Creation / Evolution 3: Why evolution?
This is the third instalment of my mini-series, “Creation, Evolution and Evangelicalism”. In this post, I intend to explain some of the evidence for us believing in evolution.
Now, this will probably be the second most contentious post in the series (the most contentious one being the theological post I intend to follow up with): I appreciate that many Creationists see the evidence I will present differently. After I posted up the first part of this series, someone on Twitter sent me a link to a book called “Should Christians Embrace Evolution?”, which is a response to the Denis Alexander book I mentioned I was reading. If you want a Creationist response to the arguments I have presented thus far, and here, I suggest reading that book. (Note that I haven’t read it as yet, I am planning to, but from the reviews I’ve read it seems that is a fair assessment.)
Part of the problem with scientific data is that I don’t have the expertise needed to evaluate it fairly. If on the one hand many scientists are saying “evolution is true because…” and on the other hand Creationists are saying “evolution is not true because…”, arguing over the science, because I don’t have the knowledge of biology I can’t determine which are necessarily true. All I can do is present some of the arguments, as explained by Denis Alexander, and claim this is the current ‘scientific consensus’.
Why look at the evidence?
Now I’m sure some people may be wondering why do we need to even look at the evidence for evolution? Surely the most important thing is the Bible: if the Bible says that we were created in six literal days, several thousand years ago, surely that’s enough for us! Why would we even need to look at the evidence?
Well, I believe it’s right to look at the evidence for evolution for a number of reasons:
- I believe that the Bible and nature were both written with the same hand. In other words, when all is fully known, there can be no conflict between them. Therefore, we have little to lose but much to gain by studying nature and how it works, including any evidence for evolution;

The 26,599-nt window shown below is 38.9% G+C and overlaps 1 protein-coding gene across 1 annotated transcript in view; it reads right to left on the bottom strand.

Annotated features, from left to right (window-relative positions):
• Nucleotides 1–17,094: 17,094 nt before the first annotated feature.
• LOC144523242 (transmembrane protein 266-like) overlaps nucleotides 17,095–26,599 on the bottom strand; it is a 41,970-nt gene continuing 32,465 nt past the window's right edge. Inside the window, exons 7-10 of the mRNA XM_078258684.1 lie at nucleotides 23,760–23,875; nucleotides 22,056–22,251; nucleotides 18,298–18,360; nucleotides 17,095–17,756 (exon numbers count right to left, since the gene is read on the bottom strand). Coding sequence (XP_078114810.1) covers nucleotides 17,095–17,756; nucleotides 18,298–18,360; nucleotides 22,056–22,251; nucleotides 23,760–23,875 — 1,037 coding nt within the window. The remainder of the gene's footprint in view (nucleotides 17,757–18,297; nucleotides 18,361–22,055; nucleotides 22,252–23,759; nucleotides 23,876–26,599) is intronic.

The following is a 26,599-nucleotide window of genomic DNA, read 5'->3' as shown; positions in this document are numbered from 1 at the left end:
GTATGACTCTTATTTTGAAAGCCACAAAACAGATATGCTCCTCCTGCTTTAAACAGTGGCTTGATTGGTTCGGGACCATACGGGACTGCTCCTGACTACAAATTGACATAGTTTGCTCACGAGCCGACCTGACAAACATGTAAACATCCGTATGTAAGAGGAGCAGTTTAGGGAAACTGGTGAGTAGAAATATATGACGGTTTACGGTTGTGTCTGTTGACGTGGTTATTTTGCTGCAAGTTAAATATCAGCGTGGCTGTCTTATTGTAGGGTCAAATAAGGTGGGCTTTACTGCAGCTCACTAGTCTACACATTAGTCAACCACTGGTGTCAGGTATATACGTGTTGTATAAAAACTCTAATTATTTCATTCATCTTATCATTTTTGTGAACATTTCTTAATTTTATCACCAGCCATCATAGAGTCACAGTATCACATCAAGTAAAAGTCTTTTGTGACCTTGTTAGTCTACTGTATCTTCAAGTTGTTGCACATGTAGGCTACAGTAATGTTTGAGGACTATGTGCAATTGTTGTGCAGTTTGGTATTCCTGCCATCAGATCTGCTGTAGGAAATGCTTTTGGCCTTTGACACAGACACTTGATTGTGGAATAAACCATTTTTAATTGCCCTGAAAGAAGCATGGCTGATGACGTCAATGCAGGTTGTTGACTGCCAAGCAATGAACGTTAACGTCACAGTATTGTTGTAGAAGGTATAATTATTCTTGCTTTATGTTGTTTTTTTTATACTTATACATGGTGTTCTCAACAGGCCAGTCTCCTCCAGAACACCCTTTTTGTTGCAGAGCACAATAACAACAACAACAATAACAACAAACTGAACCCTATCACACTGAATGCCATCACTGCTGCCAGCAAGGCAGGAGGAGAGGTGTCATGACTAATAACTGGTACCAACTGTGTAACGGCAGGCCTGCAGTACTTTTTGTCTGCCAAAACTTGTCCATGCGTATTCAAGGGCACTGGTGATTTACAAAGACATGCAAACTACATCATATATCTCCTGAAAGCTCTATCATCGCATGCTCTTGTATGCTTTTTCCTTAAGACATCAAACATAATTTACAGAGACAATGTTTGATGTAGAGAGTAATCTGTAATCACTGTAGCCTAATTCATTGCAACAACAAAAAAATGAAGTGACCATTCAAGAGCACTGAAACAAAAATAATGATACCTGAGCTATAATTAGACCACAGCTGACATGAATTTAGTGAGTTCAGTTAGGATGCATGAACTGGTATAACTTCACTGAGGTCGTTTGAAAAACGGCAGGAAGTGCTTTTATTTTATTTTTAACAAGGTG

- I believe that some of it is relevant to Creationism (more on that later);
- It seems that our understanding of evolution has moved on a fair amount over the past few years. What I learnt in school was very basic – I remember hearing at the time that the evidence for evolution could fit on a pool table! But these days I think – especially in the field of genetics – this has evidence is much more conclusive.
So, all that said, let’s look at one or two examples. All I’m going to do here is to present a few of the examples from Denis Alexander’s book which I found particularly interesting – if you want a longer introduction read the book yourself, or I’m sure there are much better introductions to the evidence for evolution available! (If someone can recommend one, I’d be happy to link to it.)
One of the common criticisms of evolution I remember from my time as a Creationist was that of ‘missing links’. How can we know what evolved into what, given that there are no fossilised creatures discovered which can prove the evolution of one species into another? Well, in the last few decades it seems that there have been a number of discoveries which show more of these ‘missing links’ in the fossil record.